In one form or another, readers often write to ask what to say about former employers. Just how far can you go to let the interviewer know it’s not you, it’s them? On that topic, I want to share a recent Q & A from a comment by Lisa on How to Answer Why You Left Your Last Job When You Actually Quit:
Dear Ronnie Ann,
I have quit my job after 7 years due to having a bad manager as a boss and a bad work environment. When the interviewer asks me why I left my job (especially without another job), is it OK to say that the work environment was negative. I want to be honest as possible. Is it a bad response to give the interviewer?
My response (with a few extra points added):
Honesty is one thing, Lisa…but you don’t want to shoot yourself in the foot! Especially since you stayed there 7 years; it would only raise more questions and put the focus on you back then and not you in the future, where you want the focus to be.
When we say negative stuff about a former employer or workplace, three questions (among many others) enter a typical interviewer’s mind:
(1) Did she do something to contribute to the problem?
(2) Will she spend most of her time thinking about negatives and hurts in the new job, rather than helping solve problem?
(3) After she leaves this new job, what will she say about us?
Since you have such a nice long work history at your last job, I think it’s better for you to focus on your accomplishments and strengths where possible in your interviews. Stay away from blaming or putting them down in any way. As I say in the post:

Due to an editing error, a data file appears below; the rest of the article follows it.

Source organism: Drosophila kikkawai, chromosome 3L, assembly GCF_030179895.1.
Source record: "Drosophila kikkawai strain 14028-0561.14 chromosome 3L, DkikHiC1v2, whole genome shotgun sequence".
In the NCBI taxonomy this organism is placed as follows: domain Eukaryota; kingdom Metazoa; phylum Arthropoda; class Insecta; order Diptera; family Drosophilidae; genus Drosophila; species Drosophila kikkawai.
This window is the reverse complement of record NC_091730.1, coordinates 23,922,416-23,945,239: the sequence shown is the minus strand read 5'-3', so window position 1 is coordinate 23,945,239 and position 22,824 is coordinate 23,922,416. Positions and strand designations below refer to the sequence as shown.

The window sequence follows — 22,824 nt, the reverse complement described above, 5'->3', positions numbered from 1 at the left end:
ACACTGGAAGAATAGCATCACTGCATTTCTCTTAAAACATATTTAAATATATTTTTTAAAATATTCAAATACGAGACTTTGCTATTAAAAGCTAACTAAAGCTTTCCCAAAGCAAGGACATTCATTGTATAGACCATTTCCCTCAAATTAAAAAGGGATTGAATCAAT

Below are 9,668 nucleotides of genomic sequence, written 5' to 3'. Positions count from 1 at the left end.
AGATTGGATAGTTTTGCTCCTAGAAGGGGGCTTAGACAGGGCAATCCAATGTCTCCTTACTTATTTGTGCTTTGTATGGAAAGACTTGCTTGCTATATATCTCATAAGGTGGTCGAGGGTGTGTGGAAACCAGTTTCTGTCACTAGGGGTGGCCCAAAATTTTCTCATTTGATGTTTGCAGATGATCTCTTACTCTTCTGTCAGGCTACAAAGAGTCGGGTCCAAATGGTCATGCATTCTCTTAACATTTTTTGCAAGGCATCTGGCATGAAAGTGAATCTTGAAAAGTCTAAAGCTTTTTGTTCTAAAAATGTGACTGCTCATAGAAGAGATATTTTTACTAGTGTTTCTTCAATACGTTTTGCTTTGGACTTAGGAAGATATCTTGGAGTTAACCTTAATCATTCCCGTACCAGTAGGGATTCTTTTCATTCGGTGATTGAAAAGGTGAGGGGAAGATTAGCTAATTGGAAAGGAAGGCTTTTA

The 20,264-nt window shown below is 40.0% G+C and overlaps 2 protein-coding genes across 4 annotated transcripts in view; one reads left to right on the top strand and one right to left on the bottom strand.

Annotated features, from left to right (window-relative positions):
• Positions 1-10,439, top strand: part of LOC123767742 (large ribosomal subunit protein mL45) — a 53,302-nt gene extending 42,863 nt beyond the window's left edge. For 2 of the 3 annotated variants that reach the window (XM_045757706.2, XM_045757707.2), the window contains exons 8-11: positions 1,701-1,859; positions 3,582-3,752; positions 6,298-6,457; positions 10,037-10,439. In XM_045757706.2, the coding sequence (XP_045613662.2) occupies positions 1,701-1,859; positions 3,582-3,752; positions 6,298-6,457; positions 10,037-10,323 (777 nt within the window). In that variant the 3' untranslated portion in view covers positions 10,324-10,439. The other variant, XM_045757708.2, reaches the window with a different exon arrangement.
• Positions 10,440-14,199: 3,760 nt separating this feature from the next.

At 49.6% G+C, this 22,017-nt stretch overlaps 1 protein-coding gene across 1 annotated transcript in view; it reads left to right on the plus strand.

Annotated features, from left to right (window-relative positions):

…stay positive about the last job – never ever talk about how awful they were or how badly they treated you or how you didn’t get what you deserved. That’s all sour grapes to a potential new employer and would only brand (you) as high maintenance.
Instead, look for reasons why you wanted to move on that are about you wanting more for yourself – and be prepared to speak to why this new job is exactly what you’re looking for.
If they ask why you quit without another job (not the best idea in this market that has been especially tough on unemployed job seekers), you can simply say you realized that it was time to move on and wanted to have more time to focus on finding the right job. Reasons for your realization can include things like: you need new challenges; you want different responsibilities; or something else that makes sense for the job you’re interviewing for.
And in the meantime, if you can volunteer or take on a project quickly (they like to see that you aren’t just hanging around), you can talk about that and maybe even tie it in to the new job – and then move on with your answer, keeping the focus on the new job as best you can.
Hope that helps. Good luck, Lisa!